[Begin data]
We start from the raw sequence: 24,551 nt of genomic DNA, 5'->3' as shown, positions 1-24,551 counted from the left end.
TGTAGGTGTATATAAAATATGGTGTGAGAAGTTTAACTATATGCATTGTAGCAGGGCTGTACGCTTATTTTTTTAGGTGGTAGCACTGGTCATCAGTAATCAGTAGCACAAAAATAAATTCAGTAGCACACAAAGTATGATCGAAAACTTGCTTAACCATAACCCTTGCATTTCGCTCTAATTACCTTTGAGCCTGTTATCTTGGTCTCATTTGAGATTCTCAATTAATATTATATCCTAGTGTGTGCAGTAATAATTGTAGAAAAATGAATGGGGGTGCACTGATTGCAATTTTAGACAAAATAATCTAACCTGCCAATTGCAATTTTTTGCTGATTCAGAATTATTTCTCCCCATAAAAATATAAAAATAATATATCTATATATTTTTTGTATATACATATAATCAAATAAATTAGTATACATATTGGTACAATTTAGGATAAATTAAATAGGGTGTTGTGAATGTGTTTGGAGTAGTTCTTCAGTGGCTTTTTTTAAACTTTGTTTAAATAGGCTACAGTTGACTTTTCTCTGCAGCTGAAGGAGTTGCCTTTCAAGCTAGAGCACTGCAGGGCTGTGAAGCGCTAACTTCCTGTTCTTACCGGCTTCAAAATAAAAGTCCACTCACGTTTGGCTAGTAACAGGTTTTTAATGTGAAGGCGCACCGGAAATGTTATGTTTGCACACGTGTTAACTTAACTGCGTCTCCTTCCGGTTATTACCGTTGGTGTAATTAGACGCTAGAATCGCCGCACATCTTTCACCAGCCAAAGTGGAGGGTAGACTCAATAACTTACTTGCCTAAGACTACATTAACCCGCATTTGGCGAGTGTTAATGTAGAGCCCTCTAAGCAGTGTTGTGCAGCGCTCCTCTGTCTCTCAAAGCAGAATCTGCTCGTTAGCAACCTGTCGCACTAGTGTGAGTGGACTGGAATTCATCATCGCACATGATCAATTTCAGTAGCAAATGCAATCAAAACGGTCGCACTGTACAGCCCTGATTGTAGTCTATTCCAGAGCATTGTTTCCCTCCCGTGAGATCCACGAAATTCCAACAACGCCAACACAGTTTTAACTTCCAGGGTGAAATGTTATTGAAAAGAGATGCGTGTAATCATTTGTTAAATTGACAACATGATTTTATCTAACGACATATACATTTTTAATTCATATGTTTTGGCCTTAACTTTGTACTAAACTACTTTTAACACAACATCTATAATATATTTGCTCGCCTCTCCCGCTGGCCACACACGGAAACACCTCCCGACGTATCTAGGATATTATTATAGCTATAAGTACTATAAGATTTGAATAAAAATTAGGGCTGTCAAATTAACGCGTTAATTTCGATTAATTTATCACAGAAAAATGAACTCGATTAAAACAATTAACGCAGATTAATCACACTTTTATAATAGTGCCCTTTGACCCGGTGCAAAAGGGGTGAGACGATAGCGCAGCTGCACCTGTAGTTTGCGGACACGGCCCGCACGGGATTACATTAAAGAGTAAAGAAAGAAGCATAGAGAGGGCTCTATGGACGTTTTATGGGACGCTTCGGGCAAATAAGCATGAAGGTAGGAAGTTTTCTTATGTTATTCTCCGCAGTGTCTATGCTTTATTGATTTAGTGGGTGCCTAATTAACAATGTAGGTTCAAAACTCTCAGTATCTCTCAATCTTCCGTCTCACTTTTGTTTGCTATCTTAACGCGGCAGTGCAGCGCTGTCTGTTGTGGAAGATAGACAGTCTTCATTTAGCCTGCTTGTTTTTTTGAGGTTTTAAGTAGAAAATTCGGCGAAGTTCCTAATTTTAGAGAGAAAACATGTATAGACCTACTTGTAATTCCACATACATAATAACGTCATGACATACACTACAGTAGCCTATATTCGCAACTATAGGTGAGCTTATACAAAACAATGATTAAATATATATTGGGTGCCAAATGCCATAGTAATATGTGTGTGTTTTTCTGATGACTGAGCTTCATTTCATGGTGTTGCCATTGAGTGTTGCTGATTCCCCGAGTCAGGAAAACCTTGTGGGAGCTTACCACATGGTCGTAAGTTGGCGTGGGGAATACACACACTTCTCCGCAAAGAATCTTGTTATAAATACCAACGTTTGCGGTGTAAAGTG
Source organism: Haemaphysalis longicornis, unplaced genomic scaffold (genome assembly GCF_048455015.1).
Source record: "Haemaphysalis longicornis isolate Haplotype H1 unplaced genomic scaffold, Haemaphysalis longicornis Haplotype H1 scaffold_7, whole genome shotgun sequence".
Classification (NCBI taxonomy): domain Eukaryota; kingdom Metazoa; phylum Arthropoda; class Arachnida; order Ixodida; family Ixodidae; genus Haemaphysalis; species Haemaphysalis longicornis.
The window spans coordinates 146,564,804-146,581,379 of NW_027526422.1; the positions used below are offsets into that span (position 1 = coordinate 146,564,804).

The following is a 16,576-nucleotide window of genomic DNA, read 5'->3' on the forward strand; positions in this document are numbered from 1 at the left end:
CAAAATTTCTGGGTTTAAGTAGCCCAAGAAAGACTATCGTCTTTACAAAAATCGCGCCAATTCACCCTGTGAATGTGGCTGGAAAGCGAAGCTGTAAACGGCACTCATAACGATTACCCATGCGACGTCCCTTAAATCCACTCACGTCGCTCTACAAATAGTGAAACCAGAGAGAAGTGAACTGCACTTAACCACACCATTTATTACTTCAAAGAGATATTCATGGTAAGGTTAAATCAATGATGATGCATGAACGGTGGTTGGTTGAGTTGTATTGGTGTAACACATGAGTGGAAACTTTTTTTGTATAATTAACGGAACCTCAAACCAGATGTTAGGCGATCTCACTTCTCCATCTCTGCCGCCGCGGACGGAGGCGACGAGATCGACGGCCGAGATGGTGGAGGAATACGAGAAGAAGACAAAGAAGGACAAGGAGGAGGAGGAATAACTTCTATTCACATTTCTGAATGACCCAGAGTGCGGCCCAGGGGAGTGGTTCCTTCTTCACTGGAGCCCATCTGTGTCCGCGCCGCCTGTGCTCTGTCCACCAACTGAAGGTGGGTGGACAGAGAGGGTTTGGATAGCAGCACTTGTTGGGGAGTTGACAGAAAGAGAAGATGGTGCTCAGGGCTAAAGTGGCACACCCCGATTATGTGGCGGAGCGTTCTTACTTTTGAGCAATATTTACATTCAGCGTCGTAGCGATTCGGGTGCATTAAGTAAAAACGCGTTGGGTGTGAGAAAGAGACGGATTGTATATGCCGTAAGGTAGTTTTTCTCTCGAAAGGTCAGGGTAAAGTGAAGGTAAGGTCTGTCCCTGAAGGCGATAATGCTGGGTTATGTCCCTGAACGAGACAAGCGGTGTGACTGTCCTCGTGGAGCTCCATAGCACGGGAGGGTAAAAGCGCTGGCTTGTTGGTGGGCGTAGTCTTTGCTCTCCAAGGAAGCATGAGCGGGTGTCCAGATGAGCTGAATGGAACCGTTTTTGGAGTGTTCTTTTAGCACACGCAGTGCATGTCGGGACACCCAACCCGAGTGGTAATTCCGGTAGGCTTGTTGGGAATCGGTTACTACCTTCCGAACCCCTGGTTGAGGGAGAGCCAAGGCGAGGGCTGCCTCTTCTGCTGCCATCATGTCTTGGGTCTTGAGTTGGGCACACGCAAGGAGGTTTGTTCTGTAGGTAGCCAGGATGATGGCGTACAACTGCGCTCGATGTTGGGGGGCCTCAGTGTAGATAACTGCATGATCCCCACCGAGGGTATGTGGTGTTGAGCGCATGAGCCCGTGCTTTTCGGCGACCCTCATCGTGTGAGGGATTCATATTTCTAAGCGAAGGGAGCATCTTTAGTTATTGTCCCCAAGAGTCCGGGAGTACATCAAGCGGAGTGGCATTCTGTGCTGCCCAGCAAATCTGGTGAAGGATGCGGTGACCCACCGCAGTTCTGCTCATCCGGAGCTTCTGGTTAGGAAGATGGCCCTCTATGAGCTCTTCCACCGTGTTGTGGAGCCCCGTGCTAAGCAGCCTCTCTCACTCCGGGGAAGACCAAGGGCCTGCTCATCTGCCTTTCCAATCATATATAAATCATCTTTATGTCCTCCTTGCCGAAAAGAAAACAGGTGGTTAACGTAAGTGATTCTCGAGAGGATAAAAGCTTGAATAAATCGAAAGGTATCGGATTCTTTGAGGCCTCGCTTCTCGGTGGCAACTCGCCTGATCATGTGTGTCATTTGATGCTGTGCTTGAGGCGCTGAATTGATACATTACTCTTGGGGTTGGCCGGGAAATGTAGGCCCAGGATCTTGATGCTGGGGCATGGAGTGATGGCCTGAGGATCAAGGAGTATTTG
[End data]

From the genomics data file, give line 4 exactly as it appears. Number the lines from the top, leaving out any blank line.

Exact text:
Source record: "Haemaphysalis longicornis isolate Haplotype H1 unplaced genomic scaffold, Haemaphysalis longicornis Haplotype H1 scaffold_7, whole genome shotgun sequence".